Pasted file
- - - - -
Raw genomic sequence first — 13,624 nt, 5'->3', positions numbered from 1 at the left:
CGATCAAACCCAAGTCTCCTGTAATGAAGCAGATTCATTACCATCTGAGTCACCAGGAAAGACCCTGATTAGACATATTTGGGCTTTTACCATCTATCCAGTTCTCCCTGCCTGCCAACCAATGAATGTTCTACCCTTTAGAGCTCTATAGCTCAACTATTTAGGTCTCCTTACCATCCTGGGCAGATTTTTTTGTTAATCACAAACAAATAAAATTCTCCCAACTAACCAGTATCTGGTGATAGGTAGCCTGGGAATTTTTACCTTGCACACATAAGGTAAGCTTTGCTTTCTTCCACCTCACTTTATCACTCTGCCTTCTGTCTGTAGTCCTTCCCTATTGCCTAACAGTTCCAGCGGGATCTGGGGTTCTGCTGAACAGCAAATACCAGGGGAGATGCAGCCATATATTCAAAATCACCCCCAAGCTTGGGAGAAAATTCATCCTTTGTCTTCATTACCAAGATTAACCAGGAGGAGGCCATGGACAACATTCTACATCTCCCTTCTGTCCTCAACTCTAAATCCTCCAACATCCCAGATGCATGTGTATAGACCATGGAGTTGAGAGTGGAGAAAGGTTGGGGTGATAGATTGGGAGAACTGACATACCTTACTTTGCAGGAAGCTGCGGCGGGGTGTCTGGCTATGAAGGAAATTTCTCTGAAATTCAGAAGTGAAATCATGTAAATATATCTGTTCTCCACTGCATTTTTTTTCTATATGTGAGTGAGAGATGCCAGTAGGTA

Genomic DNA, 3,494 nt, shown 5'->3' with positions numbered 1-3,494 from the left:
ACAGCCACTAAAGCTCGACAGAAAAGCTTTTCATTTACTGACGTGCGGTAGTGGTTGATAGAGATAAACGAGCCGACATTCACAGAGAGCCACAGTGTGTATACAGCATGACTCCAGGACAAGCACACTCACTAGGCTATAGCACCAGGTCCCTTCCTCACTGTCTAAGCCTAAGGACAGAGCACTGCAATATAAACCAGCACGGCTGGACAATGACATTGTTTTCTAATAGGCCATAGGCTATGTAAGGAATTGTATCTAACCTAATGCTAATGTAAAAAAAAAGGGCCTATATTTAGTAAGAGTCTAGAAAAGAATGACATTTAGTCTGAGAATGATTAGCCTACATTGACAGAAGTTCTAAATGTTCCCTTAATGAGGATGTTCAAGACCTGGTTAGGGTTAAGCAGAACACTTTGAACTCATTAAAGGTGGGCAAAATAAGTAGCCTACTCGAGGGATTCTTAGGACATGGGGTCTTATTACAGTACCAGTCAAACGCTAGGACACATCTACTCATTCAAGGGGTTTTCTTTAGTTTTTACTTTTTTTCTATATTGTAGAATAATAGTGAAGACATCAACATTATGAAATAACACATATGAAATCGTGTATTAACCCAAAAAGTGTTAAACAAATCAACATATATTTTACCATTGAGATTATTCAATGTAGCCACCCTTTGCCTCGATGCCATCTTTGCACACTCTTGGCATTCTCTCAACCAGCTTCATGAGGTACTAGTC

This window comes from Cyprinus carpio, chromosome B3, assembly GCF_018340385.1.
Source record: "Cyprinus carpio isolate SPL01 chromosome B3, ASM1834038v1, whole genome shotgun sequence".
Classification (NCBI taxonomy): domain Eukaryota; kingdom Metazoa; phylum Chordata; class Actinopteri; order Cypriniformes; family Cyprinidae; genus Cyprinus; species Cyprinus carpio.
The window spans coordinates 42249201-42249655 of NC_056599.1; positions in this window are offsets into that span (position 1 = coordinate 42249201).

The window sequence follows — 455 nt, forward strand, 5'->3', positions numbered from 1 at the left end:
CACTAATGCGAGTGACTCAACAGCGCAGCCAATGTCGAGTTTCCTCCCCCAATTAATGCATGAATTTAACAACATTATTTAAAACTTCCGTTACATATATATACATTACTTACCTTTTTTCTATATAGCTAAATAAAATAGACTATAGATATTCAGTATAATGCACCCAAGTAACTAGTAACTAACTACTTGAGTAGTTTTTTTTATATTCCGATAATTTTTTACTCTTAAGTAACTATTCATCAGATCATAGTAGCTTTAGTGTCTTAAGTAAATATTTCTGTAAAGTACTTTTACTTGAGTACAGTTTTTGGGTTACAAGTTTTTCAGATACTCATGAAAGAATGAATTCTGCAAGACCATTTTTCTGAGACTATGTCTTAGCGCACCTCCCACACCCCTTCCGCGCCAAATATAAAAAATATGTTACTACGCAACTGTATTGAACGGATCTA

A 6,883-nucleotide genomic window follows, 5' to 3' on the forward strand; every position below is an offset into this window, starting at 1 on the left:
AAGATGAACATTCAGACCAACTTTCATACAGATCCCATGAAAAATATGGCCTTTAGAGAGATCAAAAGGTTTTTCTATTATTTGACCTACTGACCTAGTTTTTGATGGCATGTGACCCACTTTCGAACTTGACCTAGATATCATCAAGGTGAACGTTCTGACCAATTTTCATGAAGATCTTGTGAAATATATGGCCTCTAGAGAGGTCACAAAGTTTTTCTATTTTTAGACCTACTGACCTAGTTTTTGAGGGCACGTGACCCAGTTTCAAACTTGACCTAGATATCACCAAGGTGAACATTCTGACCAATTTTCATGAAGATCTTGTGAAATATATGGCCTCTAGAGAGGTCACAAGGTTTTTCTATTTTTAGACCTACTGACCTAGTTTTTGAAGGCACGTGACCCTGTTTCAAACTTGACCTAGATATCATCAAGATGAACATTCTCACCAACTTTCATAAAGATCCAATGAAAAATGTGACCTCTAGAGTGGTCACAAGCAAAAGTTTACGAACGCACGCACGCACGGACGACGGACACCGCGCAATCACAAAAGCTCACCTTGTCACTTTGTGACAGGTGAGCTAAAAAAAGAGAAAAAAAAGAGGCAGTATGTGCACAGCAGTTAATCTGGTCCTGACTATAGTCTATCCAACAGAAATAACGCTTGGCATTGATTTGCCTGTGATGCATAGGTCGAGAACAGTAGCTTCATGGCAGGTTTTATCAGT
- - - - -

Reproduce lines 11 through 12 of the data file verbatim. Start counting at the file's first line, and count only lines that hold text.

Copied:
A 6,883-nucleotide genomic window follows, 5' to 3' on the forward strand; every position below is an offset into this window, starting at 1 on the left:
AAGATGAACATTCAGACCAACTTTCATACAGATCCCATGAAAAATATGGCCTTTAGAGAGATCAAAAGGTTTTTCTATTATTTGACCTACTGACCTAGTTTTTGATGGCATGTGACCCACTTTCGAACTTGACCTAGATATCATCAAGGTGAACGTTCTGACCAATTTTCATGAAGATCTTGTGAAATATATGGCCTCTAGAGAGGTCACAAAGTTTTTCTATTTTTAGACCTACTGACCTAGTTTTTGAGGGCACGTGACCCAGTTTCAAACTTGACCTAGATATCACCAAGGTGAACATTCTGACCAATTTTCATGAAGATCTTGTGAAATATATGGCCTCTAGAGAGGTCACAAGGTTTTTCTATTTTTAGACCTACTGACCTAGTTTTTGAAGGCACGTGACCCTGTTTCAAACTTGACCTAGATATCATCAAGATGAACATTCTCACCAACTTTCATAAAGATCCAATGAAAAATGTGACCTCTAGAGTGGTCACAAGCAAAAGTTTACGAACGCACGCACGCACGGACGACGGACACCGCGCAATCACAAAAGCTCACCTTGTCACTTTGTGACAGGTGAGCTAAAAAAAGAGAAAAAAAAGAGGCAGTATGTGCACAGCAGTTAATCTGGTCCTGACTATAGTCTATCCAACAGAAATAACGCTTGGCATTGATTTGCCTGTGATGCATAGGTCGAGAACAGTAGCTTCATGGCAGGTTTTATCAGT